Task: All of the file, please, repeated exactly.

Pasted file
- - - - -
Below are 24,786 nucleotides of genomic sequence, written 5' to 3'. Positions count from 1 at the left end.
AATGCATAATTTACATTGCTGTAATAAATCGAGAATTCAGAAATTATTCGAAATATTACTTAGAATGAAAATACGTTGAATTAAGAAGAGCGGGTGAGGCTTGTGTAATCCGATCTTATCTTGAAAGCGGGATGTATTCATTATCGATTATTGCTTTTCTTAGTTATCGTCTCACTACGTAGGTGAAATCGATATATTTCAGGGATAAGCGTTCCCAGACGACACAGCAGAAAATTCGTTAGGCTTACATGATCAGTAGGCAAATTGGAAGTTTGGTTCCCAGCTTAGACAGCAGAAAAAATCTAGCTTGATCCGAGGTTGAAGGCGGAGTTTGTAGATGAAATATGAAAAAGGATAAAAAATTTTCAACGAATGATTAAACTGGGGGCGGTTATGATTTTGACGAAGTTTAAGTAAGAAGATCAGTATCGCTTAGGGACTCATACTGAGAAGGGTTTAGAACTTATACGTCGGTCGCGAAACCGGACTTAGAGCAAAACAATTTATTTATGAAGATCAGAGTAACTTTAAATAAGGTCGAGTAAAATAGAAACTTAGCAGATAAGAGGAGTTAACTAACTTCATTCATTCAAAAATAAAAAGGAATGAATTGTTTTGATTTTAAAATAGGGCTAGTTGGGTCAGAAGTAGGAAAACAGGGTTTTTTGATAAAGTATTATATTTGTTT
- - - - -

Below are 24,786 nucleotides of genomic sequence, written 5' to 3'. Positions count from 1 at the left end.
AATGCATAATTTACATTGCTGTAATAAATCGAGAATTCAGAAATTATTCGAAATATTACTTAGAATGAAAATACGTTGAATTAAGAAGAGCGGGTGAGGCTTGTGTAATCCGATCTTATCTTGAAAGCGGGATGTATTCATTATCGATTATTGCTTTTCTTAGTTATCGTCTCACTACGTAGGTGAAATCGATATATTTCAGGGATAAGCGTTCCCAGACGACACAGCAGAAAATTCGTTAGGCTTACATGATCAGTAGGCAAATTGGAAGTTTGGTTCCCAGCTTAGACAGCAGAAAAAATCTAGCTTGATCCGAGGTTGAAGGCGGAGTTTGTAGATGAAATATGAAAAAGGATAAAAAATTTTCAACGAATGATTAAACTGGGGGCGGTTATGATTTTGACGAAGTTTAAGTAAGAAGATCAGTATCGCTTAGGGACTCATACTGAGAAGGGTTTAGAACTTATACGTCGGTCGCGAAACCGGACTTAGAGCAAAACAATTTATTTATGAAGATCAGAGTAACTTTAAATAAGGTCGAGTAAAATAGAAACTTAGCAGATAAGAGGAGTTAACTAACTTCATTCATTCAAAAATAAAAAGGAATGAATTGTTTTGATTTTAAAATAGGGCTAGTTGGGTCAGAAGTAGGAAAACAGGGTTTTTTGATAAAGTATTATATTTGTTT